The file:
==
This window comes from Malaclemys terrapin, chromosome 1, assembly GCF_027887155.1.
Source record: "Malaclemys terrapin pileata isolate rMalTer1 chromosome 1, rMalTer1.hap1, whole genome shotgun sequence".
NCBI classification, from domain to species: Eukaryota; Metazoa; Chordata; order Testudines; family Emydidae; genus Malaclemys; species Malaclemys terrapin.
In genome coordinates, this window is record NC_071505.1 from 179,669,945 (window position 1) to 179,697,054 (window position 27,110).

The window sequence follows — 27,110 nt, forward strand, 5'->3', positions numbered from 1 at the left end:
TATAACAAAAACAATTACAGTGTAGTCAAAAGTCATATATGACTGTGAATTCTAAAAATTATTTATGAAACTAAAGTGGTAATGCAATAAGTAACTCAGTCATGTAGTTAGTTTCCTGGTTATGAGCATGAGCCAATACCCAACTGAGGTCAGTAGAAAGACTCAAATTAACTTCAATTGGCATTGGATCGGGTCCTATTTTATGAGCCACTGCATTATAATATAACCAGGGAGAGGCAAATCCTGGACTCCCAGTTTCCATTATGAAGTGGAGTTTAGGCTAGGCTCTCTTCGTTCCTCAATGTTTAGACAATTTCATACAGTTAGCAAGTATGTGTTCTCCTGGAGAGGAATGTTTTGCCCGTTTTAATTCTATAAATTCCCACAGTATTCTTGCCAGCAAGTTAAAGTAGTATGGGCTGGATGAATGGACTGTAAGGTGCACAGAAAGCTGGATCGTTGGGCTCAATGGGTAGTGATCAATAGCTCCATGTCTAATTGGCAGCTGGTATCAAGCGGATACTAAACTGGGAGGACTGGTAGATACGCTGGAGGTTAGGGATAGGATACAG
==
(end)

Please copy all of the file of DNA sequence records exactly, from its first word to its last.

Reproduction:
This window comes from Malaclemys terrapin, chromosome 1, assembly GCF_027887155.1.
Source record: "Malaclemys terrapin pileata isolate rMalTer1 chromosome 1, rMalTer1.hap1, whole genome shotgun sequence".
NCBI classification, from domain to species: Eukaryota; Metazoa; Chordata; order Testudines; family Emydidae; genus Malaclemys; species Malaclemys terrapin.
In genome coordinates, this window is record NC_071505.1 from 179,669,945 (window position 1) to 179,697,054 (window position 27,110).

The window sequence follows — 27,110 nt, forward strand, 5'->3', positions numbered from 1 at the left end:
TATAACAAAAACAATTACAGTGTAGTCAAAAGTCATATATGACTGTGAATTCTAAAAATTATTTATGAAACTAAAGTGGTAATGCAATAAGTAACTCAGTCATGTAGTTAGTTTCCTGGTTATGAGCATGAGCCAATACCCAACTGAGGTCAGTAGAAAGACTCAAATTAACTTCAATTGGCATTGGATCGGGTCCTATTTTATGAGCCACTGCATTATAATATAACCAGGGAGAGGCAAATCCTGGACTCCCAGTTTCCATTATGAAGTGGAGTTTAGGCTAGGCTCTCTTCGTTCCTCAATGTTTAGACAATTTCATACAGTTAGCAAGTATGTGTTCTCCTGGAGAGGAATGTTTTGCCCGTTTTAATTCTATAAATTCCCACAGTATTCTTGCCAGCAAGTTAAAGTAGTATGGGCTGGATGAATGGACTGTAAGGTGCACAGAAAGCTGGATCGTTGGGCTCAATGGGTAGTGATCAATAGCTCCATGTCTAATTGGCAGCTGGTATCAAGCGGATACTAAACTGGGAGGACTGGTAGATACGCTGGAGGTTAGGGATAGGATACAG